Blessed is he who considers the poor;We've been meditating on calling out the image of the Son of God in the people we love and serve. In the previous post, the Beatitudes have opened a door for us to understand how God has already been on mission to bless the wounded since before we ever dreamed up a mission ourselves. He shares a heart with the elemental struggles of everyday living to bring about what is good on earth.
The LORD will deliver him in time of trouble.
The LORD will preserve him and keep him alive,
And he will be blessed on the earth;
You will not deliver him to the will of his enemies.
The LORD will strengthen him on his bed of illness;
You will sustain him on his sickbed.
|A broken and contrite heart God will not despise - Ps 51:17|
A not-yet-believer could really feel oneness with God through hearing the Beatitudes. So then: is it supposed to be different for a Christian to read that passage? We Christians are blessed, right? Are we cured of our wounds because we are in fellowship with God? Not always.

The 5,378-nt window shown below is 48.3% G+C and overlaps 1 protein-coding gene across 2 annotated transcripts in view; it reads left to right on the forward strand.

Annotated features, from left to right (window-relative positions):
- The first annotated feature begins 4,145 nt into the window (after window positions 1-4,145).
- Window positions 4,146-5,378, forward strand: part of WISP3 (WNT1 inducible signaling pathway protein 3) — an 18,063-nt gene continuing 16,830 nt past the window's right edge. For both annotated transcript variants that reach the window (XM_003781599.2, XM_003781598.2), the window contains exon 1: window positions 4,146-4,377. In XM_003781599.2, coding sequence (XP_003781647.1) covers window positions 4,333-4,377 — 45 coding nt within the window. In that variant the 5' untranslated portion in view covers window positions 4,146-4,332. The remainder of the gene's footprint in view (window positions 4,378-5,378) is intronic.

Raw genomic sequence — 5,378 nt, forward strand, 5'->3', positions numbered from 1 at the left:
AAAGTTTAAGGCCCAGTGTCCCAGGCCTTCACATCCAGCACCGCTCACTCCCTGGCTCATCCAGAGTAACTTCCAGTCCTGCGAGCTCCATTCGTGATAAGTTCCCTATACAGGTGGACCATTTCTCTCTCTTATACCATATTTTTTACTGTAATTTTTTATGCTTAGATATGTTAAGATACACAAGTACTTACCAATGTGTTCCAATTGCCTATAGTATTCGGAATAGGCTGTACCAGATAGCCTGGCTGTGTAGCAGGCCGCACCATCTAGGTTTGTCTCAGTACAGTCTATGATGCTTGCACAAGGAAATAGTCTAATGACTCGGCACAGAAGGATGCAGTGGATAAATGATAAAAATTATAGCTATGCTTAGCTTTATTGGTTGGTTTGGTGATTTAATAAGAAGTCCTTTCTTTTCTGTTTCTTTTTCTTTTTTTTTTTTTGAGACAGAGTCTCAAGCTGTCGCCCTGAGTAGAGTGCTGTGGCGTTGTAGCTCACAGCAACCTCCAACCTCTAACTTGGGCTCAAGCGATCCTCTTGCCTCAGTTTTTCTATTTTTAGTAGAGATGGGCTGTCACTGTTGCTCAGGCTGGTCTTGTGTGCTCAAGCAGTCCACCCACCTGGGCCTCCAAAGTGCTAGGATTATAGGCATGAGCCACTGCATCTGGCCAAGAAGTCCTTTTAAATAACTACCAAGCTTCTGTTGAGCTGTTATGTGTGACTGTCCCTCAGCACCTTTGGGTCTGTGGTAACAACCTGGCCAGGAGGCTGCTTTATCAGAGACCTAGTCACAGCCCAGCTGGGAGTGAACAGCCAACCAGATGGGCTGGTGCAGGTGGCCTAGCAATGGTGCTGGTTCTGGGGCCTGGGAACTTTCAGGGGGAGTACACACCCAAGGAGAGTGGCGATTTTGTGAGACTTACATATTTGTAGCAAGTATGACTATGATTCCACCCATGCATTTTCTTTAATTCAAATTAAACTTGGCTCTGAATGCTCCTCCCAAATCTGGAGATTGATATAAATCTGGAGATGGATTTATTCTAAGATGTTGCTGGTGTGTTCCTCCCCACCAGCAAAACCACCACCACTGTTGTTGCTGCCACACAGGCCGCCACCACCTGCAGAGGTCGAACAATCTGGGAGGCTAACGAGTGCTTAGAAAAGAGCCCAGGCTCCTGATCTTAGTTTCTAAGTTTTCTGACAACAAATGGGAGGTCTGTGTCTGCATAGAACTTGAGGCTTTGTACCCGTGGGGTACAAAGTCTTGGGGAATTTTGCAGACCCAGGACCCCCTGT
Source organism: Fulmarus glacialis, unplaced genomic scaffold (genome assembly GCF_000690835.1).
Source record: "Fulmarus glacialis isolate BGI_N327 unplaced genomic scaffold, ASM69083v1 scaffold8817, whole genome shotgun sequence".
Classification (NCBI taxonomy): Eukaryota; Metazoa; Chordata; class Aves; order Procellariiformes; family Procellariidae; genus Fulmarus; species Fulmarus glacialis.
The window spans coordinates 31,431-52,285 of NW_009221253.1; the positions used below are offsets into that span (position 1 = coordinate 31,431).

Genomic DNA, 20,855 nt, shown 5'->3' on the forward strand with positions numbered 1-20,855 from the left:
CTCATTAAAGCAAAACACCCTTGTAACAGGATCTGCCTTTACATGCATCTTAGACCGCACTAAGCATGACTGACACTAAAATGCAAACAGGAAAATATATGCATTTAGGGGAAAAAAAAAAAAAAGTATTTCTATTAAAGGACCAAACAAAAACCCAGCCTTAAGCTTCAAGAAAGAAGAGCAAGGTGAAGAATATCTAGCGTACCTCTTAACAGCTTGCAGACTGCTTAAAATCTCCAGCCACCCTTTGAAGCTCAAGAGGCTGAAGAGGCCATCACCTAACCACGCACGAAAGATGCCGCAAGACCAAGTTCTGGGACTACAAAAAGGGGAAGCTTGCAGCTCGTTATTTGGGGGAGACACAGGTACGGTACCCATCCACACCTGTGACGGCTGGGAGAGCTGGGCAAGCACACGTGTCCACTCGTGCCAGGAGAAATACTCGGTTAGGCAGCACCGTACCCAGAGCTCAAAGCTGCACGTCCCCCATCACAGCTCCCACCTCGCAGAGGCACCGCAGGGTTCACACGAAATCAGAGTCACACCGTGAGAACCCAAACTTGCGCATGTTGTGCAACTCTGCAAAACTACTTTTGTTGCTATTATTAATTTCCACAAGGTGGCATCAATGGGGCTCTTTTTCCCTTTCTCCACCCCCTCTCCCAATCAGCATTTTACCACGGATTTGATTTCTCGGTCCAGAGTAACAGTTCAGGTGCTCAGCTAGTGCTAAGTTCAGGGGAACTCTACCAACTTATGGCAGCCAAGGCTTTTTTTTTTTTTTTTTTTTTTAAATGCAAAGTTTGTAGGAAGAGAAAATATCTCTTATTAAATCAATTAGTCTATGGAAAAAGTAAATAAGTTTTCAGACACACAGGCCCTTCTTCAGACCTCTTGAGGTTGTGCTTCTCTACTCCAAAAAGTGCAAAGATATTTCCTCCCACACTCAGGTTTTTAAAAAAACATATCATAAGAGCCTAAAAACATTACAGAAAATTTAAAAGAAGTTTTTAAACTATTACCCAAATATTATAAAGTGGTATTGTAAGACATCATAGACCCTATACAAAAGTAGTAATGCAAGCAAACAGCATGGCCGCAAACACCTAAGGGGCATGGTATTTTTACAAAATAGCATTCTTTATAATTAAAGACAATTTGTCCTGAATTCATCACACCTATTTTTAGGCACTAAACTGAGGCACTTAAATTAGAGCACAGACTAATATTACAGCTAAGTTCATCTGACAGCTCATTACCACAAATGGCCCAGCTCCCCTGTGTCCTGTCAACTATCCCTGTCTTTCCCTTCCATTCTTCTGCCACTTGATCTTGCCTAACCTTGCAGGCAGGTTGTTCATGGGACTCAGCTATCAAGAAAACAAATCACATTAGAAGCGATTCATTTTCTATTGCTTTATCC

The Psalmist's Emotions
The Psalms are a blend of two intense meditations: the introspection of attuning in to one's own plight, and praise and faith in the character and promises of God. So if these are written as part of the infallible Word of God why do Christians sometimes feel guilty for attending carefully to their emotional needs?
How does God feel about the emotional person? Do emotions play an important role in your relationship with God and others? While they should not overtake truth as God's Word depicts, God's Word depicts the centrality of emotions in the relationship we have with God and with others. Right after discussing the blessing of caring for the poor, the Psalmist turns inward to his own state. Ps. 41:4-8,
I said, "Lord, be merciful on me;He admits he sins and asks for healing. Then he immediately pivots to describe the choices of others around him. Sometimes the Psalms tattle to God about the sins of others. More frequently it is even more elemental, issues of exclusion, for example. Yes, God cares for so small a thing as exclusion. It is a word Jesus used in the Beatitudes in the Gospel of Luke to describe persecution for which we should leap for joy.
Heal my soul for I have sinned against You."
My enemies speak evil of me:
"When will he die, and his name perish?"
And if he comes to see me, he speaks lies;
His heart gathers iniquity to itself;
When he goes out, he tells it.
All who hate me whisper together against me;
Against me they devise my hurt.
'An evil disease,' they say, 'clings to him.
And now that he lies down, he will rise up no more.'"